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Posted by Maureen in Travel, 1 comment
China Trip – The Beginning

China Trip – The Beginning

With all the tripping around I’ve done this year, my blogs are all over the place. The China trip has been fleetingly touched on in other areas but has somehow missed the dedicated space it so truly deserves. So, here it is!

In The Beginning

img_8867It all started with a conversation with Molly, the sales agent, in July 2015. Settlement on my new unit was due to happen around September – we hoped – but Molly was going to China to visit the Aveo campus in Shanghai and hoped to be back in time for settlement. She wanted to be able to hand over the keys in person when I took ownership of the place I’d call home in my retirement years. As Molly talked about China, my mind went into overdrive with thoughts of potential travel opportunities – but the idea slipped quietly onto the back burner – there were more pressing things that needed my immediate attention, not the least of which was actually buying the unit, packing up my world out in Central Queensland, and making the long haul back to civilisation. Oh, and somewhere amongst all that, actually securing a transfer with my job. Even though I was buying my retirement place, I wasn’t ready to sever my ties with paid employment just yet. I figured I had another 5 years, at least, before I needed to think about hanging up the chalk (whiteboard markers to be politically correct) and close the door on my long teaching career. After all, I still loved my job.

So, no more thoughts of China entered my head until I had moved in and was a few months into being settled in the unit. By this time I’d even committed the unthinkable and resigned from my job, but that’s another story. So when I opened the mailbox that cold day in July and found a note about a meeting to discuss a trip to China, for anyone who was interested, I was in. I put the date in my diary and when the big day arrived, armed with my trusty new camera, drove to Robina for the meeting.

It all sounded good, and I was pretty sure it was something I really wanted to do, until Suzy, the presenter, mentioned there was a Starbucks right next to where we’d be staying. That was the game-changer for me. My next question was ‘where do I sign?’. I love Starbucks, but again, that’s another chapter, for another time.

The plans slowly unfolded. There were emails back and forth between the travel agency and AVEO organiser (Suzy). There were numerous forms to complete, more dreaded passport photos for the Visa and thoughts (a few anyway) about what to pack.

Since then, the plans have unfolded, the itinerary is finalised, and the packing is about to start in earnest. With the departure now only days away, the packing is slightly overdue, but I’m confident that I’ll get there. Morning will come a little earlier on Tuesday, with the bus picking me up at 6 am. From Murwillumbah, we’ll travel to Robina to collect the Gold-Coasters, and then it’s on to Brisbane Airport. I’m guessing the day is going to be very long, as we make our way to Hong Kong to meet up with the travellers from Sydney and Melbourne. We will all then board the flight to Shanghai, where we’ll be met by our tour guide for the drive to our accommodation at the Shanghai Campus. From then on it will be full speed ahead, with every day being packed with great things to do.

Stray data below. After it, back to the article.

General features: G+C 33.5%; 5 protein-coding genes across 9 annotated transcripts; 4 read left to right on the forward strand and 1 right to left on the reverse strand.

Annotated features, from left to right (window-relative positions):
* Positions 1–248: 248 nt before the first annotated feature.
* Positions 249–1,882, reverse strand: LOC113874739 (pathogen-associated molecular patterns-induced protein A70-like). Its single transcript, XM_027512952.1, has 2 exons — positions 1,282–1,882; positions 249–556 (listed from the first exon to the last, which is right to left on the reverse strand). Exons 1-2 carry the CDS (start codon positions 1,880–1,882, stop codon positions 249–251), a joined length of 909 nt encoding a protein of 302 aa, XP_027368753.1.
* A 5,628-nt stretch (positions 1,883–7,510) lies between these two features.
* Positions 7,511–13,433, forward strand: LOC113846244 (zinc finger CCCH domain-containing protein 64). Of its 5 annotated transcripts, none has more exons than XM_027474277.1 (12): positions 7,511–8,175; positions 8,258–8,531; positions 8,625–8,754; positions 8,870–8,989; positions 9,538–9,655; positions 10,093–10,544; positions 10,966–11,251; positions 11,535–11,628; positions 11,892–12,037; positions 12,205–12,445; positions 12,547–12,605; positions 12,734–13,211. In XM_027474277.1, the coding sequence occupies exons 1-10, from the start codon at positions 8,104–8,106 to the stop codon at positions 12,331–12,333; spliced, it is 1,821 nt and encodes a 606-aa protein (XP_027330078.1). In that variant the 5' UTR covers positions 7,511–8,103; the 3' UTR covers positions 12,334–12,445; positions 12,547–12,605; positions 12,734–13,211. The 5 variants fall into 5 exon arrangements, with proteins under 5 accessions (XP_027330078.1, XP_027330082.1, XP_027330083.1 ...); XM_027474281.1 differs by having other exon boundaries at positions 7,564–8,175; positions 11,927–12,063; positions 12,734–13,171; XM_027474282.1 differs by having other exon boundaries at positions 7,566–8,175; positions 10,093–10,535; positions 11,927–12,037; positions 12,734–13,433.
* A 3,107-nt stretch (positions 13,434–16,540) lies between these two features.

So, back to the packing…

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Posted by Maureen in Travel
Seeing the world – one port at a time

Seeing the world – one port at a time

Having arrived home late on the 1st November from China, with barely enough time to unpack, there I was on the 7th November at the Gold Coast Airport waiting for a flight to Melbourne, then Abu Dhabi, and on to London. From there, a bus to Southampton for a 2-night stay before boarding the Navigator of the Seas for a 13-night cruise to the US, stopping at Boston, New York, Cape Canaveral and arriving in Miami on the 23rd November.

One night in Miami, and then a flight to San Francisco via Atlanta on the 24th (Thanksgiving), and then Vancouver on the 27th. The final leg was a Qantas flight from Vancouver to LA, LA to Sydney, then Sydney to Gold Coast on the 3rd December. Phew! There was a lot to pack in on this trip. My retirement travel plans seemed to be all unfolding at once. The original idea was to pace myself over a few years, working my way through the list of places I want to see, but life has a habit of stepping in and making its own plans, with little regard for any plans you might think you’ve made. And because of this, the comfort zone I’d felt restricted by at the beginning, was slowly expanding, and it was starting to get too easy to just plan and go.

Southampton

Heathrow to Southampton was an easy coach ride – so comfortable in fact, that I slept most of the way. Two nights at the Novotel and then ready to start the sea part of the trip.

Embarkation was a very easy process. Having arrived a few hours before my designated time, I took a chance on being able to board early and was actually given preferential treatment by being ushered through the Diamond and Platinum lines, with only two people ahead of me. This saved me from taking a cab to the Titanic Museum to fill in the time; not a good idea when about to sail the same seas as that famous, ill-fated voyage. Every creak I heard on the first night sent flashes of scenes from the three-hour epic movie of the Titanic, shuddering through me. Having a balcony on the cruise may not have been the smartest choice – putting me so much closer to the water’s edge.